Despite being made aware they are dealing with ill-gotten gains, the estate agents agree to continue with a potential purchase. In several instances the estate agents recommend law firms to help a buyer hide his identity.
One estate agent names a “very, very good lawyer … the last person I put them was another minister of a previous Soviet state” in a deal worth £10m.
The estate agents suggest that in the capital secretive purchases of multimillion pound houses are common. One claims that 80% or more of his transactions are with international, overseas-based buyers and “50 or 60%” of them are conducted in “various stages of anonymity … whether it be through a company or an offshore trust”.
Read the full article here.
The term ‘Dutch Disease‘ refers to an increase in natural resource based economy crowding out manufacturing and other sectors. It’s also a stand in descriptor for taking all your winnings in a booming market and re-investing them in the same market.
When Oil prices were high, both the province of Alberta and the country of Norway benefited from a petroleum based economy, but they approached the future in different ways.
Brian Ripley over at CHPC summarizes Bruce Campbells take-away of the differences between these two economies approach to oil wealth:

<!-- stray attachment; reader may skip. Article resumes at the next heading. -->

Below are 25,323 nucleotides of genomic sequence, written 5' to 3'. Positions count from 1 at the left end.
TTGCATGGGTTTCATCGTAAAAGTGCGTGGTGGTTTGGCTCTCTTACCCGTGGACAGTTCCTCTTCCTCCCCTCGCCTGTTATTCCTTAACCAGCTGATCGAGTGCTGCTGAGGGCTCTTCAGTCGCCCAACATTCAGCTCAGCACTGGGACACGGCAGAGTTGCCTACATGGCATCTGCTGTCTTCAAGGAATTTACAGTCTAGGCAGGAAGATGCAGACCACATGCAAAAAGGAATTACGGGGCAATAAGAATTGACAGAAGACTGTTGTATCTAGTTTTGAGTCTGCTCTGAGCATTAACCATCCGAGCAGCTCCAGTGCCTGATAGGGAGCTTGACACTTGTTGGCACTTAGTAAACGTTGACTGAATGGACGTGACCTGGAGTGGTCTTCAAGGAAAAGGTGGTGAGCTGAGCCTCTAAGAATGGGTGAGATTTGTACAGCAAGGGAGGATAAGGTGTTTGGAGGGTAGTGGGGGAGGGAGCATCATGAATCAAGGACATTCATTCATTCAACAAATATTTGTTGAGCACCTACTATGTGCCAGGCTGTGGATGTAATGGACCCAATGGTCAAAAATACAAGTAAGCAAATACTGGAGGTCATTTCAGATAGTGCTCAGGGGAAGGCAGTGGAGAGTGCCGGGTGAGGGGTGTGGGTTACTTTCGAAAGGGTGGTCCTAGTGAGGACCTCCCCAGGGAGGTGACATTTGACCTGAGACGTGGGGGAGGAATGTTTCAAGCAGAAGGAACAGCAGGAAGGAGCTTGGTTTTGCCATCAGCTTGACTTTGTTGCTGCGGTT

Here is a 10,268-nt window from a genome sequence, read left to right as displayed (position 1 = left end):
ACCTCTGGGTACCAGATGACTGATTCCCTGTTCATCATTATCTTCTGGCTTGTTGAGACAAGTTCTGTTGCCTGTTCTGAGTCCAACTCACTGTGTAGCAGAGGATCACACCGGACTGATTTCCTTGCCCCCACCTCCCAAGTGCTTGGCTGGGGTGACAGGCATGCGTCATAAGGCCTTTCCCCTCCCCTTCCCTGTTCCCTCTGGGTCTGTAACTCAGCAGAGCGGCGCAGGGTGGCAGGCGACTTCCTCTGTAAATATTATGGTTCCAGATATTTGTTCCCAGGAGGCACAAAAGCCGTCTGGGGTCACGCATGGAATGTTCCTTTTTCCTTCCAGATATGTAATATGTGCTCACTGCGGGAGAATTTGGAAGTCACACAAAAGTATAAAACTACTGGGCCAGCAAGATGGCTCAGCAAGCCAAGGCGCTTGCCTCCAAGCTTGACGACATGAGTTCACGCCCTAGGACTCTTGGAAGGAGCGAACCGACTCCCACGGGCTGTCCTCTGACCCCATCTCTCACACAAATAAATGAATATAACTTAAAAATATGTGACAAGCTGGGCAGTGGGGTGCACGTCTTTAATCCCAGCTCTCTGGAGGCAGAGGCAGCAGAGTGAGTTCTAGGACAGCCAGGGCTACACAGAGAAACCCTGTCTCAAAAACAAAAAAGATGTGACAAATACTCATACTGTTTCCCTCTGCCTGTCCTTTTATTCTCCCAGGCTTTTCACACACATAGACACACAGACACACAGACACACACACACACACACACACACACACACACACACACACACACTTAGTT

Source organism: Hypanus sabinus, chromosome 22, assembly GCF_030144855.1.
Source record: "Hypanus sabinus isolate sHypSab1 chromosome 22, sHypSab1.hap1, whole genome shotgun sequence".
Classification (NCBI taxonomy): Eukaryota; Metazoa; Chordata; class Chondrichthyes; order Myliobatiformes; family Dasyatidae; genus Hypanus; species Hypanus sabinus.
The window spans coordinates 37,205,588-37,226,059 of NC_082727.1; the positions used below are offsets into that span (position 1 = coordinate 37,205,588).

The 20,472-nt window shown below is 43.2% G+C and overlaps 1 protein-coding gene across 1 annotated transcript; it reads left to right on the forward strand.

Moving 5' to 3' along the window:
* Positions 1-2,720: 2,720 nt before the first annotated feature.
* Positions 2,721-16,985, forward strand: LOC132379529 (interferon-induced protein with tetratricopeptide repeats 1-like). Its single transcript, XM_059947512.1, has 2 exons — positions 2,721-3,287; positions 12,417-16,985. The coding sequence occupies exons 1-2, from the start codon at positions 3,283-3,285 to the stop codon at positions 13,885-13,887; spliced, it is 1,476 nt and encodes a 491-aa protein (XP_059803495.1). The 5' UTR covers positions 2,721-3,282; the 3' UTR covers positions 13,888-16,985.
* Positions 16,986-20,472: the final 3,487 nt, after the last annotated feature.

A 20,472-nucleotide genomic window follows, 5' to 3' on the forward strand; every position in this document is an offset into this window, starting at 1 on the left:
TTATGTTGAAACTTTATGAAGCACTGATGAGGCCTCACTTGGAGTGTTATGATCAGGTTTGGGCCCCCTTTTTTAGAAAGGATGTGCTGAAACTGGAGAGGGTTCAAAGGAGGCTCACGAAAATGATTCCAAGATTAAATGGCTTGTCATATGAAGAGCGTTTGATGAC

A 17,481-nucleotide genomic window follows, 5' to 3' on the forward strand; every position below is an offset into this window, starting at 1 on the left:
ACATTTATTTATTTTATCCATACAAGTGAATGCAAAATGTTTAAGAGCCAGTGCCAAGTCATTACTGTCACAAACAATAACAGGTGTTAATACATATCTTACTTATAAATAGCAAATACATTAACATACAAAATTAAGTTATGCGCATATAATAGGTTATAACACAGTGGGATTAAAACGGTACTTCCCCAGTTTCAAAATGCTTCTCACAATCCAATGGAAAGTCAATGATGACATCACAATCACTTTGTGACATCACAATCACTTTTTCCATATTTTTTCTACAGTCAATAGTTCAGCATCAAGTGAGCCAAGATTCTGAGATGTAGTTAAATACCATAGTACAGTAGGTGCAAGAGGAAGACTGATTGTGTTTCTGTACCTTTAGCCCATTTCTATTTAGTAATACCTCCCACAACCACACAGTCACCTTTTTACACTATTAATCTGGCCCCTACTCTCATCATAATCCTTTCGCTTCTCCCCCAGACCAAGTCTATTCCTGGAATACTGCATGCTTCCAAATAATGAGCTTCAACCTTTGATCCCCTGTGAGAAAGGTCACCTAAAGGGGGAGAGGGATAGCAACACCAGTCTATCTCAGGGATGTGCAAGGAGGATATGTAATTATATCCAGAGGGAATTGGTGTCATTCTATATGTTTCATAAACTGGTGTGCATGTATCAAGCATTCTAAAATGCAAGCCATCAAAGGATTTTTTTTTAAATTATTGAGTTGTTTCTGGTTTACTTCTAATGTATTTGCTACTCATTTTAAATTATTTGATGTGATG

Alberta’s so called “progressive” conservative governments; 7 consecutive iterations since 1971, have squandered their provincial energy resources leaving their treasury with a CAD 12 billion dollar debt and a 500 million dollar deficit.
Norway, a county of 5.2 million people (Alberta’s population is similar at 4.2 million), began their first successful North Sea oil drilling in 1971 and by maintaining sovereign control and creating partnerships with the private sector “… now sits on top of a CAD ONE TRILLION DOLLAR pension fund established in 1990 to invest the returns of oil and gas. The capital has been invested in over 9,000 companies worldwide including over 200 in Canada. IT IS NOW THE LARGEST SOVEREIGN WEALTH FUND IN THE WORLD”
Read the full article over at CHPC.
After housing markets slumped around the globe governments and central banks did what they could to reinflate them, driving down the cost of debt.
Well it worked.
The US market is down a bit from their precrash highs, but Canada is sailing high. What’s the endgame?
With global monetary conditions so loose, governments are using regulatory tools to cool overheated housing markets. In Canada, for example, the maximum term of the riskiest mortgages has been lowered from 40 to 25 years. Regulators in both Hong Kong and Singapore have repeatedly raised stamp duties and tightened lending restrictions. The measures seem finally to be working, especially in Singapore, where prices are now falling.
So as potential home buyer on planet earth, what’s your next move? Do you go with low interest rates forever as a way to keep prices up, or do you stand back and wait for a price correction?